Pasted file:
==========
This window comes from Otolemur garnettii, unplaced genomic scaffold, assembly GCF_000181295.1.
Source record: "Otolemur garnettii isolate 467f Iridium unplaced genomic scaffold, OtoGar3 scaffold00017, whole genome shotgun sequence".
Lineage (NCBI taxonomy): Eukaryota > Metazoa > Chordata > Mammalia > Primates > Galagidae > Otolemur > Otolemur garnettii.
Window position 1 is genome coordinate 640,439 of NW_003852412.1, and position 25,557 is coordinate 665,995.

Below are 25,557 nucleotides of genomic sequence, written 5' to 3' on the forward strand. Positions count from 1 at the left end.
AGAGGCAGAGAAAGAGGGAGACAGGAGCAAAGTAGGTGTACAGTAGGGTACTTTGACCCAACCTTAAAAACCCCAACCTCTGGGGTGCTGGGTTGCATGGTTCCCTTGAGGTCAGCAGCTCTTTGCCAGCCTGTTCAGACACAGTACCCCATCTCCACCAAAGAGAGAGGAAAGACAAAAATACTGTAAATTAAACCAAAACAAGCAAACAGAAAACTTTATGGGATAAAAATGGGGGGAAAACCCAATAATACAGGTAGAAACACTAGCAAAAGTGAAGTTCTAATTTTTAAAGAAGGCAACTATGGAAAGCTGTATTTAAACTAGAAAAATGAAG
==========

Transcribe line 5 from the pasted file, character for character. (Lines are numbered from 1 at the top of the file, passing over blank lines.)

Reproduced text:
Below are 25,557 nucleotides of genomic sequence, written 5' to 3' on the forward strand. Positions count from 1 at the left end.